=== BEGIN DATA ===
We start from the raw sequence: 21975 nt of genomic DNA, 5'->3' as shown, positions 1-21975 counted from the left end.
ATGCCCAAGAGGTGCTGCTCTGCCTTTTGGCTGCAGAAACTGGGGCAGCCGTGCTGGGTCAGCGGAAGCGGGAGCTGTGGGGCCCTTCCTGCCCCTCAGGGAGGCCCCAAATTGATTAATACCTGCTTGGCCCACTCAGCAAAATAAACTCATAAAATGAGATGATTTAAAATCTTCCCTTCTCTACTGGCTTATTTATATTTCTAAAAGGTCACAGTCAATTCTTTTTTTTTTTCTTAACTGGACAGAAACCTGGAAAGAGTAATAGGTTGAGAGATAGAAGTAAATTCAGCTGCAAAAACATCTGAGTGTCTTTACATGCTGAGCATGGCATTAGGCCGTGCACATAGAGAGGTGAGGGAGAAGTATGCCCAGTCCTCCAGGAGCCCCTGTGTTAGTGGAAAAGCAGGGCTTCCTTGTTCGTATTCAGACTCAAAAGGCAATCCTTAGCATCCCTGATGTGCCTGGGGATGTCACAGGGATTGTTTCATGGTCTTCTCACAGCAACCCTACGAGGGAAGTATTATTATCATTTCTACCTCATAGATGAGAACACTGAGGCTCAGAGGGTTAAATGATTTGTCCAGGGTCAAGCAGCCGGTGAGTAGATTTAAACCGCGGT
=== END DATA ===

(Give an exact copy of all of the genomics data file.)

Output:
We start from the raw sequence: 21975 nt of genomic DNA, 5'->3' as shown, positions 1-21975 counted from the left end.
ATGCCCAAGAGGTGCTGCTCTGCCTTTTGGCTGCAGAAACTGGGGCAGCCGTGCTGGGTCAGCGGAAGCGGGAGCTGTGGGGCCCTTCCTGCCCCTCAGGGAGGCCCCAAATTGATTAATACCTGCTTGGCCCACTCAGCAAAATAAACTCATAAAATGAGATGATTTAAAATCTTCCCTTCTCTACTGGCTTATTTATATTTCTAAAAGGTCACAGTCAATTCTTTTTTTTTTTCTTAACTGGACAGAAACCTGGAAAGAGTAATAGGTTGAGAGATAGAAGTAAATTCAGCTGCAAAAACATCTGAGTGTCTTTACATGCTGAGCATGGCATTAGGCCGTGCACATAGAGAGGTGAGGGAGAAGTATGCCCAGTCCTCCAGGAGCCCCTGTGTTAGTGGAAAAGCAGGGCTTCCTTGTTCGTATTCAGACTCAAAAGGCAATCCTTAGCATCCCTGATGTGCCTGGGGATGTCACAGGGATTGTTTCATGGTCTTCTCACAGCAACCCTACGAGGGAAGTATTATTATCATTTCTACCTCATAGATGAGAACACTGAGGCTCAGAGGGTTAAATGATTTGTCCAGGGTCAAGCAGCCGGTGAGTAGATTTAAACCGCGGT